TASA member Alan Scott shares below a paper he wrote about retirement and ageing:
This paper identifies the increasing scope and complexity of the literature on retirement and ageing and provides a review of the historical literature that identifies and offers an understanding of ageing and retirement.
The literature on retirement and ageing
Gilleard and Higgs set the scene for the study of retirement and ageing and help validate the research question when they write:
We believe that since ‘old age’ has become a predictable expectation of the adult lifespan, ageing has ceased to be understandable in terms of any common or totalizing experience. It is no longer the fixed and homogeneous process of personal and physiological decay by which it has been understood for much of recorded history. Ageing has become more complex, differentiated and ill defined, experienced from a variety of perspectives and expressed in a variety of ways at different moments in people’s lives. Now a near universal experience, ageing is the subject of intense personal reflection and widespread public debate. Central to contemporary fears of finitude and failure, it is the antithesis of a youth culture that is itself growing old. The centrality and universality that ageing has achieved serve only to increase the contradictions it embodies. It is this fragmentation of a highly socialized biological process which makes ageing such a key feature of the times in which we live (2000:1).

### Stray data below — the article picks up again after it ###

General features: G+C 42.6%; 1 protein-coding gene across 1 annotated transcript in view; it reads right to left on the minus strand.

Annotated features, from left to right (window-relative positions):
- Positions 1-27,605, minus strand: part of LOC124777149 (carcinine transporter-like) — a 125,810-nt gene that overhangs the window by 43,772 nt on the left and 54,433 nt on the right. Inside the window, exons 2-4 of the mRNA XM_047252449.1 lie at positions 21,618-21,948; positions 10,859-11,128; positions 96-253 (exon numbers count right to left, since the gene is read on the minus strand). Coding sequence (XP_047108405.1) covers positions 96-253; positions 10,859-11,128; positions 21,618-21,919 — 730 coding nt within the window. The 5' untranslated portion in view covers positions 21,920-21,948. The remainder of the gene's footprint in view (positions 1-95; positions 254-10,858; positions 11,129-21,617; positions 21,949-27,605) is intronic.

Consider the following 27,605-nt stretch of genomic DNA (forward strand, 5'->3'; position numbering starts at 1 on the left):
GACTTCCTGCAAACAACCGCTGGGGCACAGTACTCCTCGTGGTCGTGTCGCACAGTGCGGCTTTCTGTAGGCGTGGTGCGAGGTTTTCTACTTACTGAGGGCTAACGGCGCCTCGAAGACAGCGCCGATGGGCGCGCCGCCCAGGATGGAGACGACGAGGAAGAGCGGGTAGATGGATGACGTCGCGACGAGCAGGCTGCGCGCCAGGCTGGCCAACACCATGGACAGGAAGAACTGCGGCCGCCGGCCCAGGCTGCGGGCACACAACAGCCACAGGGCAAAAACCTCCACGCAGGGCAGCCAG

This statement is reflected in the available literature on the subject of retirement and ageing. The scope of the literature is vast, with an increasing number of disciplines having taken up the subject over the last 50 years. This interest means that many universities and other centres of research and learning, involving a huge number of people, are researching many aspects of retirement and ageing around the world. In turn, the results of their labour, either in print or electronic form, are being published in large amounts daily. You can access the full paper here.